This Thursday the elders have asked the church to participate with one another in a time of fasting and prayer. While most of us may pray regularly and understand the blessing of communion with God, fasting may not be a discipline that many of us are as familiar with. Naturally, this may cause some to ask “What is fasting?”, “What is the purpose of fasting?”, or “How is prayer and fasting connected to one another?”.
Fasting is found throughout the bible and has been practiced since nearly the beginning of time. We read about it in the Old Testament and even Jesus is found talking about it in the New Testament. So what is fasting anyway? Biblically speaking, fasting is simply foregoing food and/or drink for a certain amount of time for spiritual purposes.
Scripture teaches there are different kinds of fasts. Some are total fasts where no food and/or water is taken (Duet 9:9; Ezra 10:6; Esther 4:16; Luke 4:2). Others are partial fasts where only certain foods are eaten (Daniel 10:3). It seems that scripture gives some deference in regards to an appropriate fast. This should be especially comforting to our brothers and sisters who have difficult life circumstances such as particular dietary or medical constraints.
What is most intriguing about fasting is not the types of fasting but the reason and result behind this biblical discipline. Fasting is not something we do to solicit a wanted response from God. It is not a “work” done by us to prove to God we sincerely desire a certain thing. Rather, fasting is a gift of grace from God. It is given to us by God that we might benefit from it and he might be glorified through it.
We are utterly dependent on God. He alone is Creator, Provider, and Sustainer of all things. In a world marked with autonomy and self-sufficiency fasting checks our pride and reminds of us who God is. Since nothing in us desires to fast and fasting does not come from us fasting produces a much needed dose of humility.
David writes of this connectedness between fasting and humilty, "When I wept and humbled my soul with fasting" (Psalm 69:10). Isaiah agrees that the kind of fasting that God desires will be coupled with humility and frees us (Isaiah 58). David again speaks of humbling himself when he writes "...I humbled my soul with fasting..." (Psalm 35:13 NAS). Clearly in passages such as these, scripture teaches that fasting is a means to humility.
Fasting is an expression of our utter dependence on God for all things. Food may satisfy the belly for a time but God satisfies our souls for all time. Fasting allows us to be reminded of our helplessness before an all-powerful and all-caring God. When crisis or difficulty comes into our lives our bend is to lean onto our own understanding and resources. Fasting re-shapes that bend toward God, helping us to recognize our absolute need for Him.
John Piper put it this way, “When King Solomon saw his people sacrificing their riches to build the temple, in the same way that one might sacrifice food in fasting, he was not puffed up with the self-wrought virtue of his people; he was humbled that God had given such a grace of generosity. He said, “Who am I and who are my people that we should be able to offer as generously as this? For all things come from Thee, and from Thy hand we have given Thee” (1 Chronicles 29:14). This is the way we should speak of fasting. There is no ground of boasting here. Who am I that I should be able to fast? Nobody. There is nothing in me that would choose this for your glory apart from your transforming grace. And when Solomon looked to the future and pondered whether this heart of sacrifice would continue, he prayed, “O LORD . . . preserve this forever in the intentions of the heart of Thy people, and direct their heart to Thee” (1 Chronicles 29:18). And so we should pray about our own fasting and the fasting of the Christian church: O Lord, keep alive the intentions to fast that you have created, and direct the hearts of your people ever to you as the source of all their joy.”1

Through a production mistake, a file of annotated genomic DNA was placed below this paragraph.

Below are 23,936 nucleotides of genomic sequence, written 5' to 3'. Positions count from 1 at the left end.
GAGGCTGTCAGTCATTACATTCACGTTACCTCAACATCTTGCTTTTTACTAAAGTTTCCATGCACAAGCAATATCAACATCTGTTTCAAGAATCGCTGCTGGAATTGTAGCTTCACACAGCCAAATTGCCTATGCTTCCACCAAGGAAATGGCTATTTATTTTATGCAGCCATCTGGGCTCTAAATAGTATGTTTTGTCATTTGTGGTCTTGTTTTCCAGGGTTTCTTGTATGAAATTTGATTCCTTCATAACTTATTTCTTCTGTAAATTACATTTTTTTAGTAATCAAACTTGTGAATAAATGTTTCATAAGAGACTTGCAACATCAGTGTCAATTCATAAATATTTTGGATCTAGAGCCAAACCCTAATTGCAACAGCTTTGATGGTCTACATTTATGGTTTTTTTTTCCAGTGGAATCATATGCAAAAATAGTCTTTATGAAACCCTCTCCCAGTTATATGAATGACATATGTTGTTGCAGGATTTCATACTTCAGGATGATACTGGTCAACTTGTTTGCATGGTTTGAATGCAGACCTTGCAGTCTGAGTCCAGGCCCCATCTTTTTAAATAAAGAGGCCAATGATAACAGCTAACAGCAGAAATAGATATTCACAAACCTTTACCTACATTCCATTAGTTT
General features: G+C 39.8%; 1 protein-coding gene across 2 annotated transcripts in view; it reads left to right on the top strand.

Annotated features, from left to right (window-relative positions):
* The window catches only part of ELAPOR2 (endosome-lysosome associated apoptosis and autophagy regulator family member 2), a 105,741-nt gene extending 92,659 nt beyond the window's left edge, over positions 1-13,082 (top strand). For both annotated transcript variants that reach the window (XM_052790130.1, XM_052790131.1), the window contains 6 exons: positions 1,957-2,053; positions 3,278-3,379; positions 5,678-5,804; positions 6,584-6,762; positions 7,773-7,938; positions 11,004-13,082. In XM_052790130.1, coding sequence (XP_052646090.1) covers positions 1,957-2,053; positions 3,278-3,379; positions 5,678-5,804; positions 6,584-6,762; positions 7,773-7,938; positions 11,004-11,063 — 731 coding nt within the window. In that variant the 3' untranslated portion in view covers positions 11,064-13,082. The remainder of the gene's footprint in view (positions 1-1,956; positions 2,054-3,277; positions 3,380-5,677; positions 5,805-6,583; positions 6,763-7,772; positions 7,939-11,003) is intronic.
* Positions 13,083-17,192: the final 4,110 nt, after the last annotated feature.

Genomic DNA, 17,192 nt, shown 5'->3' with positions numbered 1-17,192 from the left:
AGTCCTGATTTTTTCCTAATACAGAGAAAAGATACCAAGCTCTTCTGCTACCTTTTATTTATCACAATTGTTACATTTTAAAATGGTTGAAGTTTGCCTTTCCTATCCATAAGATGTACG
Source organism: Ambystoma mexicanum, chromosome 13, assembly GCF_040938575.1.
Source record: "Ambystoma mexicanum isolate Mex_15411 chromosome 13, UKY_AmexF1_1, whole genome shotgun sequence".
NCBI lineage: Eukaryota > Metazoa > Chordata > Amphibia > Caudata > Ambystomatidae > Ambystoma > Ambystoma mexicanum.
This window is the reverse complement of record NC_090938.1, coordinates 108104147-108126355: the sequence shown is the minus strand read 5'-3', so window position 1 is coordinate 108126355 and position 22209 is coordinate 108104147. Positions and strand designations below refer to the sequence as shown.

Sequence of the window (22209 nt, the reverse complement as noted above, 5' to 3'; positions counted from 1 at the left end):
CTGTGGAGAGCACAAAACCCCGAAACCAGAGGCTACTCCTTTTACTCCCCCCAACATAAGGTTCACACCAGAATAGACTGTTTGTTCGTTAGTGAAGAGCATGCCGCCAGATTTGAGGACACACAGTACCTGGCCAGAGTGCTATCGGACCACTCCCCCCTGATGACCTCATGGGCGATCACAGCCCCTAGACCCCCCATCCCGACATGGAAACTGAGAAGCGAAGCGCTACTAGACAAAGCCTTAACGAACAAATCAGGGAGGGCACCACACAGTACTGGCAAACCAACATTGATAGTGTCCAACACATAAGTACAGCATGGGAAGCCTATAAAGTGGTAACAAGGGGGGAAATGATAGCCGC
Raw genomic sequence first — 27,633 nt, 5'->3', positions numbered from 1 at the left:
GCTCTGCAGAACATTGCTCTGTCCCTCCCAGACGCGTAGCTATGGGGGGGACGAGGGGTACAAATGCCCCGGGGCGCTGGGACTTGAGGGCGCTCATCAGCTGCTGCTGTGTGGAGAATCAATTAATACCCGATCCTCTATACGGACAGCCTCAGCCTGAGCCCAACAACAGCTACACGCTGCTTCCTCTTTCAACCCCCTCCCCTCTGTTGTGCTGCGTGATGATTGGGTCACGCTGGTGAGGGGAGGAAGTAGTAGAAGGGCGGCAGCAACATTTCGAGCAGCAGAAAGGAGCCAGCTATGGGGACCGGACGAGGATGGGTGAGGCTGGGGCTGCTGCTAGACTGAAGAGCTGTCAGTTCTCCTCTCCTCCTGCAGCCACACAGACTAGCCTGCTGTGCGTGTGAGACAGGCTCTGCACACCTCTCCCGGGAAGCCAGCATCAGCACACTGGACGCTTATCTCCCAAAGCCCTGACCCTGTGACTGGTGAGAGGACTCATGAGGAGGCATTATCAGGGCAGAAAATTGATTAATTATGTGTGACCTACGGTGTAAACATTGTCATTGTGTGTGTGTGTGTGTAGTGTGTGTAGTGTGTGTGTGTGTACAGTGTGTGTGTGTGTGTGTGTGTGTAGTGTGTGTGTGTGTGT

As we pray and fast this Thursday for wisdom, unity, and growth in Christ-likeness let us come together in a spirit of humility and dependence of the triune God who works all things according to His purpose. Our loving Father hears and answers prayer. He is not persuaded by simple outward deeds but our humble fasting coupled with prayer can be transformative. 2 Chronicles 7:14 reads, “if my people who are called by my name humble themselves, and pray and seek my face and turn from their wicked ways, then I will hear from heaven and will forgive their sin and heal their land.”
Ezra 8 teaches this truth in this way, “Then I proclaimed a fast there, at the river Ahava, that we might humble ourselves before our God, to seek from him a safe journey for ourselves, our children, and all our goods” (v.21). Later in the chapter we are told, “So we fasted and implored our God for this, and he listened to our entreaty” (v.23) and “he delivered us from the hand of the enemy and from ambushes by the way” (v.31).
May God grant us strength and grace in our prayer and fasting and may we long to see His name glorified above all things.
1 John Piper, A Hunger for God, pp. 177-178.
Posted by: Rick Jones